These authors contributed equally to this work.
A type VI secretion system regulated by OmpR in Yersinia pseudotuberculosis functions to maintain intracellular pH homeostasis
Article first published online: 24 OCT 2012
© 2012 Society for Applied Microbiology and Blackwell Publishing Ltd
Special Issue: Environmental Ecology of Pathogens and Resistances
Volume 15, Issue 2, pages 557–569, February 2013
How to Cite
Zhang, W., Wang, Y., Song, Y., Wang, T., Xu, S., Peng, Z., Lin, X., Zhang, L. and Shen, X. (2013), A type VI secretion system regulated by OmpR in Yersinia pseudotuberculosis functions to maintain intracellular pH homeostasis. Environmental Microbiology, 15: 557–569. doi: 10.1111/1462-2920.12005
- Issue published online: 28 JAN 2013
- Article first published online: 24 OCT 2012
- Accepted manuscript online: 28 SEP 2012 06:05AM EST
- Manuscript Accepted: 23 SEP 2012
- Manuscript Received: 5 MAY 2012
- National Natural Science Foundation of China. Grant Numbers: 31170100, 31170121, 31270078
- Specialized Research Fund for the Doctoral Program of Higher Education of China. Grant Number: 20110204120023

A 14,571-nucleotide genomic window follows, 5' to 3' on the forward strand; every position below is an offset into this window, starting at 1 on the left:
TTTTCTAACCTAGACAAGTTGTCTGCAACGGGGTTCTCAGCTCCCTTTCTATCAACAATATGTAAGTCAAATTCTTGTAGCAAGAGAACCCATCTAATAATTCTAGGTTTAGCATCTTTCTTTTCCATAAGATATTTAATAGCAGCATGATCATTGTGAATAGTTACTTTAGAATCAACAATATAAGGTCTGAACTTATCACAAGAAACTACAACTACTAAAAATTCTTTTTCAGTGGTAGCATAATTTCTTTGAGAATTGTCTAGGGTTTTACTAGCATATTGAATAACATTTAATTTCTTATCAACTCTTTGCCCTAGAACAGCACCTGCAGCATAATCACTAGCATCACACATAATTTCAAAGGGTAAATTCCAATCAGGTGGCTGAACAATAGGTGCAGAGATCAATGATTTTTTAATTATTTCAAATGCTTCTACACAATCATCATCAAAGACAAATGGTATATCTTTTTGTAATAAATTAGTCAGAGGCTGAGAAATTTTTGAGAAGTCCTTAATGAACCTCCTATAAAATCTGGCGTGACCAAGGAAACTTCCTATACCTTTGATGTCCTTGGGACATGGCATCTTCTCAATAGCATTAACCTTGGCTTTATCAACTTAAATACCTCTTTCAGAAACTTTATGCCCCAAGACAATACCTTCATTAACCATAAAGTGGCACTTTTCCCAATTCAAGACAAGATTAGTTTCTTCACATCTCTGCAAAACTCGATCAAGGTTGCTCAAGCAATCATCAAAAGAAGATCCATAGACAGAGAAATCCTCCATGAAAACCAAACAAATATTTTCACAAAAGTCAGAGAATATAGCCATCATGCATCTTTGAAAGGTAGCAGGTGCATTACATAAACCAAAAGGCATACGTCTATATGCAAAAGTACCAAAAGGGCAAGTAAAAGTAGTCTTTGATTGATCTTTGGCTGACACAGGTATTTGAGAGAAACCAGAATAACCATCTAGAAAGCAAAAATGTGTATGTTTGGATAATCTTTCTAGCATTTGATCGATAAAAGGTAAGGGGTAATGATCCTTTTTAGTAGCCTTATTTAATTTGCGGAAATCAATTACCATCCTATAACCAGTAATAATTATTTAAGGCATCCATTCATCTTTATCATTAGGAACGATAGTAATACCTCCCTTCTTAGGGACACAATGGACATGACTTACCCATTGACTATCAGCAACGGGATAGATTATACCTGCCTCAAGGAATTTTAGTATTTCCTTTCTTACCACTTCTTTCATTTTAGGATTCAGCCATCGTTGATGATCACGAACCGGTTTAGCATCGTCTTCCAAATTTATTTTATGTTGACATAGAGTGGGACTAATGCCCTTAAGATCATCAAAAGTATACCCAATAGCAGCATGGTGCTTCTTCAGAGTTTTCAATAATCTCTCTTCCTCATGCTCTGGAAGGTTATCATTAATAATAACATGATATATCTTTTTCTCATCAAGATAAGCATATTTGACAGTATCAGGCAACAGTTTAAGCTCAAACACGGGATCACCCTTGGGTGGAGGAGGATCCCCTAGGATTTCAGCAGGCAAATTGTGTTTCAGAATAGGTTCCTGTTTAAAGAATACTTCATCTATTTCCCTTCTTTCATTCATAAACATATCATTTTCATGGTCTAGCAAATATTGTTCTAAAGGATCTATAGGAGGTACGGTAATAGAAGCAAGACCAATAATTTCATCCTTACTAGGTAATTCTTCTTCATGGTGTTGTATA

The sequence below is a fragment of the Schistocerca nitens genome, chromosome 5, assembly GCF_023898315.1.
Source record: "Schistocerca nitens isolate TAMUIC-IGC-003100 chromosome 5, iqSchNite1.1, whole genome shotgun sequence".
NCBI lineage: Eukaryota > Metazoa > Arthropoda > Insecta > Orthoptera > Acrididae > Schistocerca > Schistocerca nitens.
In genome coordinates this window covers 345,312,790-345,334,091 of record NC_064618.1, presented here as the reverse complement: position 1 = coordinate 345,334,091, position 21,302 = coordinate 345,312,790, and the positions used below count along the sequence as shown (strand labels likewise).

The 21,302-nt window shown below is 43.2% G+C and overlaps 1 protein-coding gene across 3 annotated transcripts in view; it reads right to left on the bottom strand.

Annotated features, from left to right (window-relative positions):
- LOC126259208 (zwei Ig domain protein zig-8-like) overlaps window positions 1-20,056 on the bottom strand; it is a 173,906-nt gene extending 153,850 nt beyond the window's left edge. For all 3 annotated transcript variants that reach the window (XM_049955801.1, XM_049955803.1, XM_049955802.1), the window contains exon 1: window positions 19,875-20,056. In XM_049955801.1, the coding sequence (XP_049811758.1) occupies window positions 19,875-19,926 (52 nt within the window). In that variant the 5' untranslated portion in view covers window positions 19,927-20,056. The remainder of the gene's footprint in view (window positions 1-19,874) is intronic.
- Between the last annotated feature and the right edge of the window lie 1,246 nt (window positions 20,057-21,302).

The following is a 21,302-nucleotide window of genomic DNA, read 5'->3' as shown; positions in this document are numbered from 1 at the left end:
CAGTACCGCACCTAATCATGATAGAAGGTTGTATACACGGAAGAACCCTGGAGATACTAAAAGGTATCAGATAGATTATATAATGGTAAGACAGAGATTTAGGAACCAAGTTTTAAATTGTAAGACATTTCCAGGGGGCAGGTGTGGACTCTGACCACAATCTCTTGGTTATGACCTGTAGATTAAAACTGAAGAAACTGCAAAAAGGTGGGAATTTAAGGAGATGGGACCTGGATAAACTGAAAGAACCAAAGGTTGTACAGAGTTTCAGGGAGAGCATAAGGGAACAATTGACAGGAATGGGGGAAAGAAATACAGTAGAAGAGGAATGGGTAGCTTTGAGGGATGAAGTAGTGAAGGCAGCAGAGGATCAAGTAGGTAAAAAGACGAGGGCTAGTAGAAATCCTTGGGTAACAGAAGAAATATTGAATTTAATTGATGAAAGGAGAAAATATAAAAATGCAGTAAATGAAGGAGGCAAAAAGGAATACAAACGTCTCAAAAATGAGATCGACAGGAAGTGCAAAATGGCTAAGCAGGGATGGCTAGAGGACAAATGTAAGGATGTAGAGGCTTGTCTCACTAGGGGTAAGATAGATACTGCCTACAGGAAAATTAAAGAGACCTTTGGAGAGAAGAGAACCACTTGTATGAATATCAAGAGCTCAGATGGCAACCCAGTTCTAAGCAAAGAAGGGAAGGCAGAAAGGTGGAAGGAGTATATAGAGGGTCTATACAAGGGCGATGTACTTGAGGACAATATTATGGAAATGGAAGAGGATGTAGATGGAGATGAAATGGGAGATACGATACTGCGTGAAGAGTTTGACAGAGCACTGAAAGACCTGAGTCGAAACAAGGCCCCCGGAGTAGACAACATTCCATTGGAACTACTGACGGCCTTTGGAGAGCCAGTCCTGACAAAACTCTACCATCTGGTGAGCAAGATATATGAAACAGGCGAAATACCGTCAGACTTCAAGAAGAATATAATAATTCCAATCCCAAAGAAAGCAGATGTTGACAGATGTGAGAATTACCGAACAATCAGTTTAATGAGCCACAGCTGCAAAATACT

Type VI secretion systems (T6SSs) which widely distributed in Gram-negative bacteria have been primarily studied in the context of cell interactions with eukaryotic hosts or other bacteria. We have recently identified a thermoregulated T6SS4 in the enteric pathogen Yersinia pseudotuberculosis. Here we report that OmpR directly binds to the promoter of T6SS4 operon and regulates its expression. Further, we observed that the OmpR-regulated T6SS4 is essential for bacterial survival under acidic conditions and that its expression is induced by low pH. Moreover, we showed that T6SS4 plays a role in pumping H+ out of the cell to maintain intracellular pH homeostasis. The acid tolerance phenotype of T6SS4 is dependent on the ATPase activity of ClpV4, one of the components of T6SS4. These results not only uncover a novel strategy utilized by Y. pseudotuberculosis for acid resistance, but also reveal that T6SS, a bacteria secretion system known to be functional in protein transportation has an unexpected function in H+ extrusion under acid conditions.